A strategic Tri-Level relational model for building capabilities and effective governance of complex adaptive systems: the English housing perspective

Thakore, R, Goulding, JS and Holt, GD (2016) A strategic Tri-Level relational model for building capabilities and effective governance of complex adaptive systems: the English housing perspective. In: International Council for Research and Innovation in Building and Construction (CIB), World Building Congress 2016, May 30-June 3, Tampere University, Finland..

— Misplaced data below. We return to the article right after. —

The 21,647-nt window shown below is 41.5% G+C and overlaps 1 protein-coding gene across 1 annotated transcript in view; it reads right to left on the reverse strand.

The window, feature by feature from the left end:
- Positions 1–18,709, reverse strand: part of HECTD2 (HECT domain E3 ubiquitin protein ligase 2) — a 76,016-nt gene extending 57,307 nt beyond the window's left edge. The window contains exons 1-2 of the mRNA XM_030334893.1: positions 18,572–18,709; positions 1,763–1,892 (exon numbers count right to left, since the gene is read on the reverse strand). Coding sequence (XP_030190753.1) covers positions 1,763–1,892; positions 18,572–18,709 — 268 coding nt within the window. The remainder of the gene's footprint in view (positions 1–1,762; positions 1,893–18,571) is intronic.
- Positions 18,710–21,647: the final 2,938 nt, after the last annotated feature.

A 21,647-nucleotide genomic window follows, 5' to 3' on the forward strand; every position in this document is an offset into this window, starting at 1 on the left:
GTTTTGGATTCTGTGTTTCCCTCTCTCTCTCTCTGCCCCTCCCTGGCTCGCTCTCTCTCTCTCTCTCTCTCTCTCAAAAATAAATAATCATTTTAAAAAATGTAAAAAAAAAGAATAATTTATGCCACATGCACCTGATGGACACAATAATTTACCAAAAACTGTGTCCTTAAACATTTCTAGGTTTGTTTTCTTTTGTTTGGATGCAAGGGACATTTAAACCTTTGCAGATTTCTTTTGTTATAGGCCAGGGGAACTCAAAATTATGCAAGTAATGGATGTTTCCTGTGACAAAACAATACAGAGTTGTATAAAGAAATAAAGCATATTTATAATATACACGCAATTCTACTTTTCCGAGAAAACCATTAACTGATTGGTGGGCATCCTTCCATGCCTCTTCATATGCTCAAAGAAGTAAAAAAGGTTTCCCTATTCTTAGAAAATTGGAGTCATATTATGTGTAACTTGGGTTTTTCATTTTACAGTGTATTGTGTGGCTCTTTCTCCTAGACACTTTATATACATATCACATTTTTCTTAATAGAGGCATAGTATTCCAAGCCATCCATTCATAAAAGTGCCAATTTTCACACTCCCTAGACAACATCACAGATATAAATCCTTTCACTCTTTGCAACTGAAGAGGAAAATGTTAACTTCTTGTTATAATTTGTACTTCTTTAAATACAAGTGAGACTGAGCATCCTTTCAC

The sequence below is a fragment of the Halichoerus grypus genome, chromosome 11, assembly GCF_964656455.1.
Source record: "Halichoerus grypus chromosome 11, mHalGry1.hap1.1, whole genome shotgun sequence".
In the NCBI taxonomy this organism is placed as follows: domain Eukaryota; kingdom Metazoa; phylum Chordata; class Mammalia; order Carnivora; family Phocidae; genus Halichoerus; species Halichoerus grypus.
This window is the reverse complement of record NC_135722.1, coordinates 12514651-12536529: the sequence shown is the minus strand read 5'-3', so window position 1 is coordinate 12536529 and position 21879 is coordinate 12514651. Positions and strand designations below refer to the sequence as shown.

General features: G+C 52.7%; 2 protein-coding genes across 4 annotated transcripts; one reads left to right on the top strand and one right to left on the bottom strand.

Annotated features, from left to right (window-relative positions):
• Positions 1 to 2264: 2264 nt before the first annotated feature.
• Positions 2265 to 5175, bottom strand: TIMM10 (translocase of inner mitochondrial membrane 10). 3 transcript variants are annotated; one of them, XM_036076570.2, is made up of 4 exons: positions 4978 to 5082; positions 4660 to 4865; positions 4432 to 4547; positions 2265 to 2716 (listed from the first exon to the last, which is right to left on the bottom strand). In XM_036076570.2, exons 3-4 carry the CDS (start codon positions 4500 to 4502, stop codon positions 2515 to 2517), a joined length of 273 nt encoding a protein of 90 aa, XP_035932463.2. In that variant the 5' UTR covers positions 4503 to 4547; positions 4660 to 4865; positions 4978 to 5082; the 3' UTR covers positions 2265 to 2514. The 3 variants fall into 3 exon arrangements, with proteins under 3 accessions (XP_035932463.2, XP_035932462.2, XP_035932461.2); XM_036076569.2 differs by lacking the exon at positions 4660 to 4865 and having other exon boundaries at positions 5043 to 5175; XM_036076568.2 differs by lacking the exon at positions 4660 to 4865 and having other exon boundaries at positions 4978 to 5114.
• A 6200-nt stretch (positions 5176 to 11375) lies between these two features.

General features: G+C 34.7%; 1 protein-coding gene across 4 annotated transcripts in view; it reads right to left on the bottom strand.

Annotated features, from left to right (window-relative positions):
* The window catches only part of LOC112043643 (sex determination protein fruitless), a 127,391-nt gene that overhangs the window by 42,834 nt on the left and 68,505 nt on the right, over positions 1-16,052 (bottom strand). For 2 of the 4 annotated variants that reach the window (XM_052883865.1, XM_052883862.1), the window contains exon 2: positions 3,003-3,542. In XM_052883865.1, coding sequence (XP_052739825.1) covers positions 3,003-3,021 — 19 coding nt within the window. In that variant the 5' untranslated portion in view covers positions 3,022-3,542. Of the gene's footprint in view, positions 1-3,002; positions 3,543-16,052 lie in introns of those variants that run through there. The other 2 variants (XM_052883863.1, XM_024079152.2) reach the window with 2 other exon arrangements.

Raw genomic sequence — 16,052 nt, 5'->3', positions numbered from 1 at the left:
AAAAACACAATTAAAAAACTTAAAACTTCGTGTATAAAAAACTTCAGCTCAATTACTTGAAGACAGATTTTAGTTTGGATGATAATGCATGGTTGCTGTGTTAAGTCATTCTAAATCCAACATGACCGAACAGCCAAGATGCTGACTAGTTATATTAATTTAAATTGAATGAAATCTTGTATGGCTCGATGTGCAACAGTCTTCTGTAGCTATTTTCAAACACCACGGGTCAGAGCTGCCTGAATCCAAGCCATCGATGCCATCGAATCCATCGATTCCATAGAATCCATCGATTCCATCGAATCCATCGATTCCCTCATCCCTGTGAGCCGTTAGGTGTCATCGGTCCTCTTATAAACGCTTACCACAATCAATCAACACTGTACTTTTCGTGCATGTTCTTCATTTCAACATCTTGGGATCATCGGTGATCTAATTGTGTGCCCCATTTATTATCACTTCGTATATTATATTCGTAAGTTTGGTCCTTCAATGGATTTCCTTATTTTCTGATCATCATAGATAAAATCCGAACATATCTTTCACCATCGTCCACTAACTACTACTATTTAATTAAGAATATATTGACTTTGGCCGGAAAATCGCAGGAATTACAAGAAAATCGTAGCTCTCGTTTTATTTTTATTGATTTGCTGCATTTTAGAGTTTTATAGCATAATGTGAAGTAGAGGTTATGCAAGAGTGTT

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This paper presents a conceptual strategic engagement model which underpins multi-level interventions required for decision-making – especially those governing sustainable transformations. Using the case study of the English housing system, it highlights the importance of integrating complex adaptive systems along with the socio-technical systems theoretical underpinnings, and analyses the strategic interventions needed for populating emerging strategic capabilities (with associated multi-level emerging strategic component-elements). In this context, the discussion includes a conceptual model: Strategic tri-level relational interventions for delivering energy efficiency and sustainability (STRIDES) which makes an innovative contribution to the evidence base for securing successful sustainable transformations. This research engages the research lens of transdisciplinarity using an explicit mixed methods design to maximise engagement and participation approaches. This includes an online survey, Delphi study and focus group (to embrace multi-dimensional sustainability). The online survey was used to identify latent constructs based on correlated commonly agreed perspectives, which helped to provide multi-framing representations of the domains of housing providers, occupiers and regulators. The Delphi study focused on securing strategic interventions in the existing English housing system, in terms of both the strategic capabilities required for effective governance of these interventions and the strategic outcomes of these interventions. The focus group was used to secure in-depth understanding of the STRIDES model, cognisant of it being ‘fit for purpose’ within the tri-level arrangement. Research findings highlight the need to strengthen strategic capabilities that draws on systems-thinking – especially for the implications of specificity (within multi-dimensional complex contexts); and the alignment of decision-making strategies which embrace multi-dimensional perspectives and multi-level governance – as these can often constrain systemic responses to change. The STRIDES model presents a series of sustainable transformational activities in a cogent form through which strategies for energy efficiency and sustainability in societal systems can be effectively leveraged.

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